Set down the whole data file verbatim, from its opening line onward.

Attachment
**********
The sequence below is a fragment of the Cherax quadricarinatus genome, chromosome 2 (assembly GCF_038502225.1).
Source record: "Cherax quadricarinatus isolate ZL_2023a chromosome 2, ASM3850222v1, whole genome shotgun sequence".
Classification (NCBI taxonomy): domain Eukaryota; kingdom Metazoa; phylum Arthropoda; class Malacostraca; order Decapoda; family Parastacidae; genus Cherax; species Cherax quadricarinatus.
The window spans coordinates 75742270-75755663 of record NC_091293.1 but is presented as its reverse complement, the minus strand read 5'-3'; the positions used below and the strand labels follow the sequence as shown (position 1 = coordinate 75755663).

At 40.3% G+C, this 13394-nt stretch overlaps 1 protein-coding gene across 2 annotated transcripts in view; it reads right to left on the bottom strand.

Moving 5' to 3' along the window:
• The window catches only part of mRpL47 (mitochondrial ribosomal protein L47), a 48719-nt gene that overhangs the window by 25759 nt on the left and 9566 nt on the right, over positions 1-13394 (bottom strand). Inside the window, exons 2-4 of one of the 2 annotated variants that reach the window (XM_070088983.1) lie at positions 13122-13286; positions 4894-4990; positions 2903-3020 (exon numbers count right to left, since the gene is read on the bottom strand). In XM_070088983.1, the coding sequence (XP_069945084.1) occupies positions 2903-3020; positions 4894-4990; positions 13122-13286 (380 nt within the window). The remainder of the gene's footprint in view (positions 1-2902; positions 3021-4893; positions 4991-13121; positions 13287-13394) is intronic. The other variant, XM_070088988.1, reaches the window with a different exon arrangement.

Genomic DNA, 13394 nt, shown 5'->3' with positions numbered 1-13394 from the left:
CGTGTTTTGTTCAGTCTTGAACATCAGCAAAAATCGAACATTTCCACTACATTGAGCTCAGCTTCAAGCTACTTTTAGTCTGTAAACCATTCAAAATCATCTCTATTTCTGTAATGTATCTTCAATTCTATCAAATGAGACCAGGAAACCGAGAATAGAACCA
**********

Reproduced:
The sequence below is a fragment of the Cherax quadricarinatus genome, chromosome 2 (assembly GCF_038502225.1).
Source record: "Cherax quadricarinatus isolate ZL_2023a chromosome 2, ASM3850222v1, whole genome shotgun sequence".
Classification (NCBI taxonomy): domain Eukaryota; kingdom Metazoa; phylum Arthropoda; class Malacostraca; order Decapoda; family Parastacidae; genus Cherax; species Cherax quadricarinatus.
The window spans coordinates 75742270-75755663 of record NC_091293.1 but is presented as its reverse complement, the minus strand read 5'-3'; the positions used below and the strand labels follow the sequence as shown (position 1 = coordinate 75755663).

At 40.3% G+C, this 13394-nt stretch overlaps 1 protein-coding gene across 2 annotated transcripts in view; it reads right to left on the bottom strand.

Moving 5' to 3' along the window:
• The window catches only part of mRpL47 (mitochondrial ribosomal protein L47), a 48719-nt gene that overhangs the window by 25759 nt on the left and 9566 nt on the right, over positions 1-13394 (bottom strand). Inside the window, exons 2-4 of one of the 2 annotated variants that reach the window (XM_070088983.1) lie at positions 13122-13286; positions 4894-4990; positions 2903-3020 (exon numbers count right to left, since the gene is read on the bottom strand). In XM_070088983.1, the coding sequence (XP_069945084.1) occupies positions 2903-3020; positions 4894-4990; positions 13122-13286 (380 nt within the window). The remainder of the gene's footprint in view (positions 1-2902; positions 3021-4893; positions 4991-13121; positions 13287-13394) is intronic. The other variant, XM_070088988.1, reaches the window with a different exon arrangement.

Genomic DNA, 13394 nt, shown 5'->3' with positions numbered 1-13394 from the left:
CGTGTTTTGTTCAGTCTTGAACATCAGCAAAAATCGAACATTTCCACTACATTGAGCTCAGCTTCAAGCTACTTTTAGTCTGTAAACCATTCAAAATCATCTCTATTTCTGTAATGTATCTTCAATTCTATCAAATGAGACCAGGAAACCGAGAATAGAACCA